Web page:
Hiro Sake

By George Brozowski

If you still think that Sake is rice wine, then you don't know Jack! Rice wine, per say, really doesn't exist. You see, normal wine is made by the fermentation of grapes or other naturally sweet fruit. Beer is brewed employing a mashing process. Rice alcohol is produced through a method closer to beer making, called an amylolytic process. Rice doesn't have much sugar and you need sugar to produce alcohol. However, rice has a lot of starches, and they are converted through the amylolytic process into sugar which can then be brewed to produce the alcohol. So you see "Rice Wine" is more closely related to beer than wine and should more correctly be called rice beer.

Now that you know Jack, let me introduce you to Hiro. Over 200 years ago Hiroemon Takeda, (Samurai and Sake connoisseur) and the namesake of Hiro Sake, worked with the most skilled Toji (Master Brewer) to produce a sake recipe that would be received as a work of art and preserve his legacy for all time. 200 years later, the Taiyo Sake Brewery of Nigata Japan has recreated that recipe using specially steamed and polished Koji rice, ground water from melted mountain snow, and last but not least Sake yeast.

All that being said, they then fine tune their sake to produce two versions: the blue is Junmai Ginjo Sake that is recommended for drinking chilled or over ice, and the red version, Junmai Sake is served warm. It all sounds pretty good, but after all, the proof is in the tasting, so let's get to it.

The bottles speak to the simplicity and elegance of Japanese design and are simple and straightforward with the glass being slightly frosted and the "i" in Hiro being dotted by either a blue or red dot. The red, meant to be consumed warm, has an earthy, grassy nose that is accompanied by pear and vanilla but the overall essence is that of the rice. Just like Tequila presents the agave flavor and Scotch the barley, this sake has that unmistakable rice aroma. On the palate, the taste is light, smooth and earthy, nicely balanced between a bit of sweet with a touch of tang, followed by the fruitiness of banana, but overall undeniably sake. The finish is medium in length, well rounded and smooth, leaving that wonderfully earthy flavor behind for you to savor.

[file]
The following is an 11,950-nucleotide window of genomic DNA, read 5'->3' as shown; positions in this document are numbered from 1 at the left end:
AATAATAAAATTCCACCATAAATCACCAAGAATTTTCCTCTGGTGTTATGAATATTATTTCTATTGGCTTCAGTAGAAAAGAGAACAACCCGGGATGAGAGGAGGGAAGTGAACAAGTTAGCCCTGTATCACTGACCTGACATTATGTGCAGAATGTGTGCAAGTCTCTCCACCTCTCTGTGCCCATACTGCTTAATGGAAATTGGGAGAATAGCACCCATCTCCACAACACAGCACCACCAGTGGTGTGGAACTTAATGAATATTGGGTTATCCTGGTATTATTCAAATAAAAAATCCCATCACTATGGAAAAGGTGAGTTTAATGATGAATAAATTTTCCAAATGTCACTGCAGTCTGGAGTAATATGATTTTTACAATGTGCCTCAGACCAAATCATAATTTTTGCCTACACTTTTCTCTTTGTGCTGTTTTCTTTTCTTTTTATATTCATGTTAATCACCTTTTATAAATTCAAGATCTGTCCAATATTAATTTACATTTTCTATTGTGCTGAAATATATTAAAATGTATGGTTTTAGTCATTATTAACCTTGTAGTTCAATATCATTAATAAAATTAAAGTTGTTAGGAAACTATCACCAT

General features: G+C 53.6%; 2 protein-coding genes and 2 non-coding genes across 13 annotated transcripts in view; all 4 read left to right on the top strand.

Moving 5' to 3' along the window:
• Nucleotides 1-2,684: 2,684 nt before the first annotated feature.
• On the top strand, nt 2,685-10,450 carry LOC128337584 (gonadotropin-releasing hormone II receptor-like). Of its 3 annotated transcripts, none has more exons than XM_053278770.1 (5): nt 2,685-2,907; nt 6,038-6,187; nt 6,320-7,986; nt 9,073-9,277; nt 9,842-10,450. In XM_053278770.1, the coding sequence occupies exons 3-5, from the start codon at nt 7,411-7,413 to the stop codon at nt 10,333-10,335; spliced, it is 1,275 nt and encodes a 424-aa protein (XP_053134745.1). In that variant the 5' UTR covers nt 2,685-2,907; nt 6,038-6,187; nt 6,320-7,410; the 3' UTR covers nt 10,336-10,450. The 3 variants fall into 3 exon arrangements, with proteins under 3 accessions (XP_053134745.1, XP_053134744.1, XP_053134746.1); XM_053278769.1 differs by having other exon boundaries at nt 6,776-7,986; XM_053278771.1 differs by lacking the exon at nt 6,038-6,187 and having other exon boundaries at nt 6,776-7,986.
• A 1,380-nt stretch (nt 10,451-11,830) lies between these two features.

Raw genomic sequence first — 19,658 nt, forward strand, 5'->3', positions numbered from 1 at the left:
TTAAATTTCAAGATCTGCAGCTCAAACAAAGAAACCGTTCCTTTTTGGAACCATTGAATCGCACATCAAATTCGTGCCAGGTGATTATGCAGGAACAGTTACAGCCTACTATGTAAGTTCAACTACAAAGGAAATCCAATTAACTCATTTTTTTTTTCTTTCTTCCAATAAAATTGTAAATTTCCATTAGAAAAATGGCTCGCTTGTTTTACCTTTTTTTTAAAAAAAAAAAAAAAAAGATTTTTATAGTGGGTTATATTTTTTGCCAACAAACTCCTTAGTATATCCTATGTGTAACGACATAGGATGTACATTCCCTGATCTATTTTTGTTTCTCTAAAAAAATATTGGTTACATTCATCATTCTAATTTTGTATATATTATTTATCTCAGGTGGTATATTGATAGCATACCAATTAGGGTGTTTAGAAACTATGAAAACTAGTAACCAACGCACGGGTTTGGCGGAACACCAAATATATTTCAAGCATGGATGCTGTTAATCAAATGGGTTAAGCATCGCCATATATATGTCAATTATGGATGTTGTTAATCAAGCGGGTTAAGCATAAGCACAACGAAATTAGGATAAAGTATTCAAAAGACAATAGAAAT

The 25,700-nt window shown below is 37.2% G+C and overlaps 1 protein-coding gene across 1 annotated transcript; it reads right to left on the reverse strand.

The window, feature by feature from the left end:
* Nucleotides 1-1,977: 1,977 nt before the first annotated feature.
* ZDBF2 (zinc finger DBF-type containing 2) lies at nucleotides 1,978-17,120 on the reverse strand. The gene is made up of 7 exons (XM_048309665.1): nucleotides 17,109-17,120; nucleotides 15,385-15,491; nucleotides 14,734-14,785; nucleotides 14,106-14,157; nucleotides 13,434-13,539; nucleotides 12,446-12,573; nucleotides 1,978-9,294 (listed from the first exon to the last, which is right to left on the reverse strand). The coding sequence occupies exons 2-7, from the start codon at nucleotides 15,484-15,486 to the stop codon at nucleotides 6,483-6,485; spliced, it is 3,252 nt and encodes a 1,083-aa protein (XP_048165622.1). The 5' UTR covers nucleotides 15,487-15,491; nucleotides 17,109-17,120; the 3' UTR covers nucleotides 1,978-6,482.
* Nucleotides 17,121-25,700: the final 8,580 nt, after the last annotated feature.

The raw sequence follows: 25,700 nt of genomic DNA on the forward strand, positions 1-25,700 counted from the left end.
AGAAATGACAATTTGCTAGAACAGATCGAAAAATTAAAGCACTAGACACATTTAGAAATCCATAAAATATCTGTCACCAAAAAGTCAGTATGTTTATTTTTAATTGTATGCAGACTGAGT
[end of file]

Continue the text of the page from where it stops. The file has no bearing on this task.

The blue Hiro has a stronger nose featuring more of those rice and earth aromas followed by a touch of maple syrup and the barest hint of pear. The palate presents a bit more dry and tart than the red and is not quite as fruity but leans more toward yeasty bread. The finish is, of course, smooth and medium in length leaving an earthy, yeasty flavor. To be perfectly honest, I tried the blue warm first just to be hard headed and even handed when initially comparing the two and now I will try it the way it is meant to be served, chilled. The nose is still quite earthy but becomes much brighter and fruitier while still retaining the earthiness. On the palate, the earthy rice flavor becomes a bit more subtle and sweeter making it that much more interesting.

The finish shortens up a bit and is far more subtle but still earthy and sweet without the tart overtones. I do believe they are quite right that this blue should be served chilled but it ain't bad warm either.
They are both very enjoyable sakes whether you drink them warm or at room temperature or chilled. Either way, they will go great with sushi, sashimi, and tempura or even fried chicken and mashed potatoes.

Hiro Red Junmai sake is available in 750 ML bottles for around $29.99 and Hiro Junmai Ginjo Blue comes in around $39.99 per 750 ML bottle and both are 15% ABV.

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